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REVIEW: Yellowcard – Ocean Avenue Acoustic

August 16, 2013

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REVIEW: Yellowcard – Ocean Avenue Acoustic

2003 was a good year for pop punk.  Nowadays the genre seems to have changed but back in the early 2000’s, pop punk was in its hey-day.  Blink 182 had reformed, Sum 41, Goldfinger and Good Charlotte were all at the height of their popularity, and Yellowcard had released their breakthrough album – Ocean Avenue.  Now, ten years after its original release, the band have reworked, revamped, re-recorded and re-energised that album, leading to the release of Ocean Avenue Acoustic.

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Ironically then that the first track is called ‘Way Away’, as that is exactly what it is – a complete new take on the original track.  The violin seems much more prominent than it was on the unplugged version, something that adds to the originality of the band.  The track has much more of a chilled out feel to it, but the use of a full drum kit keeps a subtle hint of the power that is heard in the plugged in version.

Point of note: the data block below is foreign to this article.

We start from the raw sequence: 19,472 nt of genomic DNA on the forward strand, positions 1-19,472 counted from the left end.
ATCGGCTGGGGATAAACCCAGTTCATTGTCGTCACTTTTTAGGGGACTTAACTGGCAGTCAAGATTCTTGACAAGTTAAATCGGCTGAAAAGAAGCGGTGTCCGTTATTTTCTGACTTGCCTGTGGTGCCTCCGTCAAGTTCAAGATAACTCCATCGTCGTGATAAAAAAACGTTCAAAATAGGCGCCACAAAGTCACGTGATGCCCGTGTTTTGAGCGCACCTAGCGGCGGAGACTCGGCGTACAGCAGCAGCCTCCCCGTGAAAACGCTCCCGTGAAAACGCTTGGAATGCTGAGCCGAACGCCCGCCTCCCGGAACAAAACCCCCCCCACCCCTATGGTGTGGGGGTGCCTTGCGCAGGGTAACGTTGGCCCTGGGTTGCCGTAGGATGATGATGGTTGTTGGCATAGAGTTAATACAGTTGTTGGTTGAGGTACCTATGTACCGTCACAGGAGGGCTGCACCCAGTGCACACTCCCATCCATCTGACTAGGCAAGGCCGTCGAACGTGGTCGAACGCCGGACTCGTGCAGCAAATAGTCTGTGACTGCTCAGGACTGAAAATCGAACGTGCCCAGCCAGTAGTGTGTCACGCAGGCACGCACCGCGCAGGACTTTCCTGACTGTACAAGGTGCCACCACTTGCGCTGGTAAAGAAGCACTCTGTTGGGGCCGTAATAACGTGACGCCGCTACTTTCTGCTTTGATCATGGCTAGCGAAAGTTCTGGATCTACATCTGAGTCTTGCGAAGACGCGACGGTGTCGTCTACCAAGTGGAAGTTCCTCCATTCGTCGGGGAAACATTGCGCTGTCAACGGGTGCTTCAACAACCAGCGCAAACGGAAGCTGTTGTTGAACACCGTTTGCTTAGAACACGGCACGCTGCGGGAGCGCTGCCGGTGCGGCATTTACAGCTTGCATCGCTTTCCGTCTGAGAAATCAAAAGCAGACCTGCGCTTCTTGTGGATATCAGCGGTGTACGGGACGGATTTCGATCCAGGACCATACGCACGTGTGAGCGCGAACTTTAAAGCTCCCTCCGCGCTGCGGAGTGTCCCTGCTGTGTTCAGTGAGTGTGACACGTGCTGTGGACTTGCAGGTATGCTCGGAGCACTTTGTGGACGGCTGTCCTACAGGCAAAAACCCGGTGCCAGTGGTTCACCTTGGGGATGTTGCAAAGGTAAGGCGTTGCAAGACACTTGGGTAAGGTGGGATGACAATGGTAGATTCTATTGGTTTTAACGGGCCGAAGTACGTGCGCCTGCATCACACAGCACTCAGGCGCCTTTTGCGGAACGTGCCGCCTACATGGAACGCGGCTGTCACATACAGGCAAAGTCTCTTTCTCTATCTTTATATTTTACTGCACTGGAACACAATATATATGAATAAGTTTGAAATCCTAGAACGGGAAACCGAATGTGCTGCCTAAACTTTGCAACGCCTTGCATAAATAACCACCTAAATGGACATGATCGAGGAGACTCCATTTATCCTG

The title track, ‘Ocean Avenue’ is probably Yellowcard’s most famous song to date, with numerous appearances on MTV, Kerrang and Scuzz, as well as substantial airplay, this track was a must have in a 2003 summer playlist.  Ten years later in 2013, it should still be there. Old fans are able to re-live their youth, minds transported back to days on the beach and road trips in the sun, where new listeners can also do the same with the unplugged version.

The transition from the upbeat ‘Ocean Avenue’ to the slow and melancholy ‘Empty Apartment’ can come as a bit of a shock at first, but soon establishes itself as a welcome breather in the course of the album. The violin solo in the middle really does add to the feel of the song, which would be in danger of sounding thin without it.  ‘Miles Apart’ is a great contracts to this, starting with a drum solo and palm- muted verses, it’s a true transition from punk to acoustic, again, with great work from violinist Sean Mackin.  The following track, ‘Twenty Three’ is the only track in the band’s history where Mackin provides lead vocals, a subtle but noticeable change and no mean feat considering his battle with thyroid cancer.

Overall, this album is what all acoustic albums should be.  If works as a stepping stone for new fans to discover the band, as well as something for die-hard fans to re-discover why they listen to them in the first place.  The violin really works with the unplugged feel, creating a new sound that’s 10 years old.

 

For fans of: Story of the Year, All Time Low, Anberlin

Killer Track: Ocean Avenue / Miles Apart

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